Initially, the idea of the "Online Only" exhibitions was an experiment: I wanted to use the scattering power of the huge Artsy platform and its search engine, while creating a time-limited event that is an exhibition - I wanted the dialogue possibilities and the content moment of the thematic presentation strengthen while remaining sustainable, avoiding unnecessary travel, packaging and transport costs of the works. This became "Online Only" on Artsy and the first show "My Name is Nobody". It was not foreseeable that this coincided with the Corona crisis and the unfortunate circumstances of the global lockdown. Our advantage was and is that we had already worked proactively on the topic earlier and therefore had a small head start. And my instinct to see great potential in the online format was confirmed. In June we are entering the second round with the new "Online Only" exhibition " Reset " - works by Jannis Kounellis, Isa Genzken, Alicja Kwade and 15 other artists from Europe, Asia and Australia can be seen.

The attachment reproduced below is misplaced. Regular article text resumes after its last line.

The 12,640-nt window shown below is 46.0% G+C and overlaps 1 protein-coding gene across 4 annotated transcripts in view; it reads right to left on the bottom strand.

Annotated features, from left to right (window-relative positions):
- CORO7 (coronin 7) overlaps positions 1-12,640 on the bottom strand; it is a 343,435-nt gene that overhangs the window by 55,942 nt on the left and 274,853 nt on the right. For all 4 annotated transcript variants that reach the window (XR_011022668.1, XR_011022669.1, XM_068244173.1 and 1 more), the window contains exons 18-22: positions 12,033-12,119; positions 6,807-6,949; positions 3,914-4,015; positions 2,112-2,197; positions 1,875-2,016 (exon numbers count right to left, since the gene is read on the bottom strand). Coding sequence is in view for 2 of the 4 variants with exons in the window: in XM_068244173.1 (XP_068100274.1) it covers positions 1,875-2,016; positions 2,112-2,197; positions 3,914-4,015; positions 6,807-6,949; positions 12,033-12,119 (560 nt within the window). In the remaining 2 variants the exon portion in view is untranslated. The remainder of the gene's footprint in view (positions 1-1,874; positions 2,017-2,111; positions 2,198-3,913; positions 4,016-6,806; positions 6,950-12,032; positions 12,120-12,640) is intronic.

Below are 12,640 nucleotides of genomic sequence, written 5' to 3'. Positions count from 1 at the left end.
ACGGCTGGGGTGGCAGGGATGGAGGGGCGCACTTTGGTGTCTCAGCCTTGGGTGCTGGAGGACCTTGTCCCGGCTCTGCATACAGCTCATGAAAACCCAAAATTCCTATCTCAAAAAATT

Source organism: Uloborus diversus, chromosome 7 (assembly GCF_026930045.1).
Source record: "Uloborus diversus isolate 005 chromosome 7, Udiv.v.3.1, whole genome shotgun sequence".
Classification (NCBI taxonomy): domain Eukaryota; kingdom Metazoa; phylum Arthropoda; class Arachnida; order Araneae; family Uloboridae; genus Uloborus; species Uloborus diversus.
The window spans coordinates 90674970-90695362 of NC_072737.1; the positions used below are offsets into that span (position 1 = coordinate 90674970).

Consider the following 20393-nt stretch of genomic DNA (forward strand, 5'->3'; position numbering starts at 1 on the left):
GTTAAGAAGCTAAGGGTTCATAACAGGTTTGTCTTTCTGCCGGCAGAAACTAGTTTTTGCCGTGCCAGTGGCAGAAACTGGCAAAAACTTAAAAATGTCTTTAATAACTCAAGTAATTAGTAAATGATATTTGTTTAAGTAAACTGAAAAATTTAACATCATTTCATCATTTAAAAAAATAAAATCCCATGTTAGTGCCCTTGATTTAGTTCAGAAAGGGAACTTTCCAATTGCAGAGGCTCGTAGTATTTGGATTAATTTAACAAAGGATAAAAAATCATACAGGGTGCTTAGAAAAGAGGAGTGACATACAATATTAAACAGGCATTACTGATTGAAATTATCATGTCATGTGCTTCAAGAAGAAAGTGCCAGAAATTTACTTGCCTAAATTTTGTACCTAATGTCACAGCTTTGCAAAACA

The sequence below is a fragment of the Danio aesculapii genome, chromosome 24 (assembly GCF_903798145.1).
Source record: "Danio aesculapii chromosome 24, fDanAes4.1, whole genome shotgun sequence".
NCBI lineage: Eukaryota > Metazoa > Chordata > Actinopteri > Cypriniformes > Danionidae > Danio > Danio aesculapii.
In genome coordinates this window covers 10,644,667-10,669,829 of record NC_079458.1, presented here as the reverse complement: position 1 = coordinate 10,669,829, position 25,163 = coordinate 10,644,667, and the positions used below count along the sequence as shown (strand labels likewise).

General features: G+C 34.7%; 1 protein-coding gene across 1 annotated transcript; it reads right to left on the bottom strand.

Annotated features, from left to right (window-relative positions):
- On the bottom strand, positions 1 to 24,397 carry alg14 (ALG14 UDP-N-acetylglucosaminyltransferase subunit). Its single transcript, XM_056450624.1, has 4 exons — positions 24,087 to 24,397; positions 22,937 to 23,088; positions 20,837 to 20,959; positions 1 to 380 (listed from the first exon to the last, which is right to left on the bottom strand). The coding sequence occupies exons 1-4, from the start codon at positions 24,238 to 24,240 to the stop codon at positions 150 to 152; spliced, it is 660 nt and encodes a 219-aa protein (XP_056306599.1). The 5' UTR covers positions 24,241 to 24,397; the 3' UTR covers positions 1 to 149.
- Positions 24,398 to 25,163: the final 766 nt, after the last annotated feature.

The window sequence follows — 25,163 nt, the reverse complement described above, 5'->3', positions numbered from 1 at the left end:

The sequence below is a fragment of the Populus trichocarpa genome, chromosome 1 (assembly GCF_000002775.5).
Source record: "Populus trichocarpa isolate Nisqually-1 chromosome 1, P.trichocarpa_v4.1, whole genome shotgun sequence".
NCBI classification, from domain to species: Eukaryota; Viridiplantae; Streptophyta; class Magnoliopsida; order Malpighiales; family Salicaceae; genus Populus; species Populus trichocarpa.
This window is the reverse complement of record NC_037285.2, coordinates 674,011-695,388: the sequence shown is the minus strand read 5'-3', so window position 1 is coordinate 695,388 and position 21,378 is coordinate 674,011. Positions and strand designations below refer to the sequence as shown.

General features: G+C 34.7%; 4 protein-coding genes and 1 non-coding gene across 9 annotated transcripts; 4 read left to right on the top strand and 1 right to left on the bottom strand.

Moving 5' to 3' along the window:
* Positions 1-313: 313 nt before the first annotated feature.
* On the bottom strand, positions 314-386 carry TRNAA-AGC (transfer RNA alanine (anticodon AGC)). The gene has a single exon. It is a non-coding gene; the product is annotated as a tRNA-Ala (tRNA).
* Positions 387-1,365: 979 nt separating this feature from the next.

Works of art are now being sold on Instagram without collectors ever actually seeing them. Galleries with online showrooms are seeing significant sales right now. How has the new media changed the way art is viewed and bought?
Today, the first contact with an artist or his work is mostly digital. This is initially an advantage for the galleries and artists who sell their works directly. I don't think that the possibilities of new media will increase the total amount of artworks produced. The production was more driven by the countless art fairs beforehand. The success of these new distribution channels is a boon for the galleries and the customers, who can sell their work and buy art with less money and time. After the end of the Corona crisis, it will be a problem for many trade fairs to reposition themselves in a changed market environment. In the end, however, the works will be enjoyed again in their original form in collections, companies and museums. The work of art, which convinces through quality and content, comes into its own.
How do you assess the change?